Stagecoach has unveiled a special ‘poppy bus’ in West Cumbria ahead of Remembrance Day.
The themed wrap supports the Royal British Legion’s annual Poppy Appeal, and has seen the bus operator make a contribution to the charity.
The specially-designed poppy bus can be seen on the service 30, which runs between Maryport, Workington, Distington, Whitehaven, Thornhill and Frizington.
Rob Jones, Managing Director of Stagecoach Cumbria and North Lancashire, said: “I’m delighted that we have a dedicated poppy bus out on the road, designed in partnership to support The Royal British Legion.
“As a business with a number of staff who are former service personnel, we are extremely proud of the poppy bus and the awareness it will help raise to support the armed forces community past and present, particularly in these difficult and challenging times.”
Poppy buses have been a popular fundraiser for the Poppy Appeal in recent years, and with the Armed Forces also involved in the battle against COVID-19, the support is more valuable than ever before.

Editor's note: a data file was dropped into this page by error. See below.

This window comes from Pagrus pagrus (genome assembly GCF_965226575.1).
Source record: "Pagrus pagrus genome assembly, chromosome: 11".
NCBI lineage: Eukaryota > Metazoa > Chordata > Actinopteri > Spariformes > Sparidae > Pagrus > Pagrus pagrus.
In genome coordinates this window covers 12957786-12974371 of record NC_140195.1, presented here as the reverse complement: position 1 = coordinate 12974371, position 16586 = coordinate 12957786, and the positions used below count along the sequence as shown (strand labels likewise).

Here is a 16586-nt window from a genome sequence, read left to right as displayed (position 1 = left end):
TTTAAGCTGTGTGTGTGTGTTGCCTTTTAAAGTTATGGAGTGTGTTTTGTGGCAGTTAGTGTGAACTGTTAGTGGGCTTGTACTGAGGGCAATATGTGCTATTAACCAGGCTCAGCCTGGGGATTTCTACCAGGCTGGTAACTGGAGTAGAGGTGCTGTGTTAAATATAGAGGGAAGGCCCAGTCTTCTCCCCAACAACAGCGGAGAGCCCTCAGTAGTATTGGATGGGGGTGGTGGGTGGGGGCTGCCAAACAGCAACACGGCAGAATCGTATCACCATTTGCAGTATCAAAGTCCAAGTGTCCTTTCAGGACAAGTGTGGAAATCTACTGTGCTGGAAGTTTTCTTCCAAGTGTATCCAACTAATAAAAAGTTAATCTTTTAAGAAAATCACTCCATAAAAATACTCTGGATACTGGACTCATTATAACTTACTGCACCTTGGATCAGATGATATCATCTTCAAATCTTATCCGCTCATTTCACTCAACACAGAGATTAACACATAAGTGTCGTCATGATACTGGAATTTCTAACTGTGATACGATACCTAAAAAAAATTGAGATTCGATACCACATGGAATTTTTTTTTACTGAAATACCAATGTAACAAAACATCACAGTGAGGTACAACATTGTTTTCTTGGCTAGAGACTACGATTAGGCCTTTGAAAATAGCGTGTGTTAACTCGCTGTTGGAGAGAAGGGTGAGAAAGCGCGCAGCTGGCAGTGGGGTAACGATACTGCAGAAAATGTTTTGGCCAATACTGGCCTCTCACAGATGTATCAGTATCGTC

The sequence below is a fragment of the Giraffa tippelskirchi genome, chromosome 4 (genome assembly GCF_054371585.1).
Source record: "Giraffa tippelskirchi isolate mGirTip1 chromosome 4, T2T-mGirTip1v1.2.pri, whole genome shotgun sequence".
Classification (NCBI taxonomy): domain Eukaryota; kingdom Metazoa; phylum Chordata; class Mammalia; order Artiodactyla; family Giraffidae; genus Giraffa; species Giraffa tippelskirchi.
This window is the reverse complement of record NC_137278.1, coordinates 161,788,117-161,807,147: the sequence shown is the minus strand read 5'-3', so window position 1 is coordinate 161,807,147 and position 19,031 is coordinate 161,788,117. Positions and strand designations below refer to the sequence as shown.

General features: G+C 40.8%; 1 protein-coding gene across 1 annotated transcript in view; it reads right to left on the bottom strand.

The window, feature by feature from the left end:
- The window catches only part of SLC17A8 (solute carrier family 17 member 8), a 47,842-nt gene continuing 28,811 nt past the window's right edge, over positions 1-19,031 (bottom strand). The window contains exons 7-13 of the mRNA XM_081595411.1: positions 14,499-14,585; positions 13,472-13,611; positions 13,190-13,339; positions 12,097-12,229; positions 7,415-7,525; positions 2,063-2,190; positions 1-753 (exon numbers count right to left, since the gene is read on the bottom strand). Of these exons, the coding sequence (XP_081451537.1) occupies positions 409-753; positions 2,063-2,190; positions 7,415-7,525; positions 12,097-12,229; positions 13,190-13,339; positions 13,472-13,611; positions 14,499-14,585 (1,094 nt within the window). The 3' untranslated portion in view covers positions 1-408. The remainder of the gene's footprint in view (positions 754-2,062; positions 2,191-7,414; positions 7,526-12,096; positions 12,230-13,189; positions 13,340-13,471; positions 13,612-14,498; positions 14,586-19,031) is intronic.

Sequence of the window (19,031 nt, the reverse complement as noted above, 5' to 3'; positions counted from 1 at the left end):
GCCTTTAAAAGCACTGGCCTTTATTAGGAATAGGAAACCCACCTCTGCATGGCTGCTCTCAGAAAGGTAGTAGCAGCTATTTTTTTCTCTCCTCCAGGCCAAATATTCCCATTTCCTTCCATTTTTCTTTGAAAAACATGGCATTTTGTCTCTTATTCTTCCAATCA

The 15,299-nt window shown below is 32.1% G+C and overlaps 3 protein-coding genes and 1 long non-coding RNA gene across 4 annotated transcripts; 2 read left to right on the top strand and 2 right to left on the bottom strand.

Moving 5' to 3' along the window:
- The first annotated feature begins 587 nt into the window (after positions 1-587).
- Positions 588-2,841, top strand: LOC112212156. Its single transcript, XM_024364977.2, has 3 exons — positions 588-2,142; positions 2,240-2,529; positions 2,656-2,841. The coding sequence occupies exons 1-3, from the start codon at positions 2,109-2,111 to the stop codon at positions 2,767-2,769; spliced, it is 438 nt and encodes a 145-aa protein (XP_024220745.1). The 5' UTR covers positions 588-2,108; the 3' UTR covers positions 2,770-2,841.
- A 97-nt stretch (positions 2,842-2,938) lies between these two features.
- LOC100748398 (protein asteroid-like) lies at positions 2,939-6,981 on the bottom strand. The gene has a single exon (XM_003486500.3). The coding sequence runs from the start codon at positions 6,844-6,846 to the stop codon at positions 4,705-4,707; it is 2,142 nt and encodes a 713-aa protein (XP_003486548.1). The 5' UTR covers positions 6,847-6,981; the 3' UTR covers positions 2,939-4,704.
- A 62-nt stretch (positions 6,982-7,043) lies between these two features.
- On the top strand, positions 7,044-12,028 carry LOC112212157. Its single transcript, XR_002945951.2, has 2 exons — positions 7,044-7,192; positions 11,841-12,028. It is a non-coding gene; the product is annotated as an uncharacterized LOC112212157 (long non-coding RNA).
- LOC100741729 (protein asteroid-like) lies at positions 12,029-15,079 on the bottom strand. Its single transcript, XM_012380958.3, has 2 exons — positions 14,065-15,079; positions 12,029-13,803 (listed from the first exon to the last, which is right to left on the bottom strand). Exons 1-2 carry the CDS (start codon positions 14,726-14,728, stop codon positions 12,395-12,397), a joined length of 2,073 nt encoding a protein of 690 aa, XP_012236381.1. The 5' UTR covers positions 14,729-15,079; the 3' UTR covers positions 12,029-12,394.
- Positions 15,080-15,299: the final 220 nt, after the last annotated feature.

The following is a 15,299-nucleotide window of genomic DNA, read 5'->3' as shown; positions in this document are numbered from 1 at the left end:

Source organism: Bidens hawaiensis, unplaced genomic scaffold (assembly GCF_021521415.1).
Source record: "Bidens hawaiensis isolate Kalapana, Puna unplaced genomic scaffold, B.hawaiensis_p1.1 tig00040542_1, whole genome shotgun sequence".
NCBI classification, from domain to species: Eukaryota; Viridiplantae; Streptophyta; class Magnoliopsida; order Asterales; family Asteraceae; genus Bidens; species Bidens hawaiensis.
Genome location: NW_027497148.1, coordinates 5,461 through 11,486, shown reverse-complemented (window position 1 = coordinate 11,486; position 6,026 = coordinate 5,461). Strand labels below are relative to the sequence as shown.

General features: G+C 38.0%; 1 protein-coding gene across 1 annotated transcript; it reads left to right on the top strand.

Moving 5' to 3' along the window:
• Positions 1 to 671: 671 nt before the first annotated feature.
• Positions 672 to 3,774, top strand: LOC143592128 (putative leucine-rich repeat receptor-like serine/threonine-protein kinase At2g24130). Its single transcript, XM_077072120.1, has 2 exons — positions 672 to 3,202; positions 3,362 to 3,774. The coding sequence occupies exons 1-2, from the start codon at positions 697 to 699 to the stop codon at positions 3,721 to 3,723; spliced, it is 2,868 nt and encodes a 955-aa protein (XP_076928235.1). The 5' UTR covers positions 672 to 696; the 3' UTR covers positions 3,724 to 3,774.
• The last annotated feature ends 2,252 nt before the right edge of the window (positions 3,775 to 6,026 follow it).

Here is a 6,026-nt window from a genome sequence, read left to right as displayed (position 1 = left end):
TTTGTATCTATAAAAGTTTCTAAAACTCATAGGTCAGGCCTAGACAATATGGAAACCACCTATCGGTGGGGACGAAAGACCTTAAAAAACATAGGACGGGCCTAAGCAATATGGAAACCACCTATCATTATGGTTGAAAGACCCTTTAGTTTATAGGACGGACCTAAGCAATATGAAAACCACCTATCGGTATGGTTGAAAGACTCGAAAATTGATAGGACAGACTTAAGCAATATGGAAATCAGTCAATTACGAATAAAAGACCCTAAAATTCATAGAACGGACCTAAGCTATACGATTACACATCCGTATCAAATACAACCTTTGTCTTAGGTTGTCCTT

Royal British Legion Community Fundraiser Ellie Smith-Barratt said: “We are delighted that Stagecoach have been able to support this year’s Poppy Appeal in this way. It is a great way to raise the profile of the appeal in these difficult times.
“Dealing with the pandemic has brought home the sense of duty we all have to protect the most vulnerable in our society and our way of life.
“The same sense of duty has endured through generations of our Armed Forces community from the oldest of our Second World War veterans to the newest recruits and this year, once again, they have been there when we needed them, standing alongside essential workers on the front line against COVID-19.
“Marking Remembrance this year will be very important for many people for many reasons this year as much if not more than ever.”
The Legion’s work is providing vital support to people from all generations who face new hardships, as a result of COVID-19 such as struggling with social isolation, financial difficulties, and unemployment, losing loved ones or facing the threat of homelessness.
Mrs Smith-Barratt added: “Fundraising has of course been challenging this year, but people have stepped up to the challenge, by doing things differently.
“We still need that support as we head into lockdown. The public can still purchase poppies at supermarkets, they can download a printable poppy to display in their window, or do a virtual Poppy Run, Every Poppy Counts, so we are asking the public to support in any way they can.”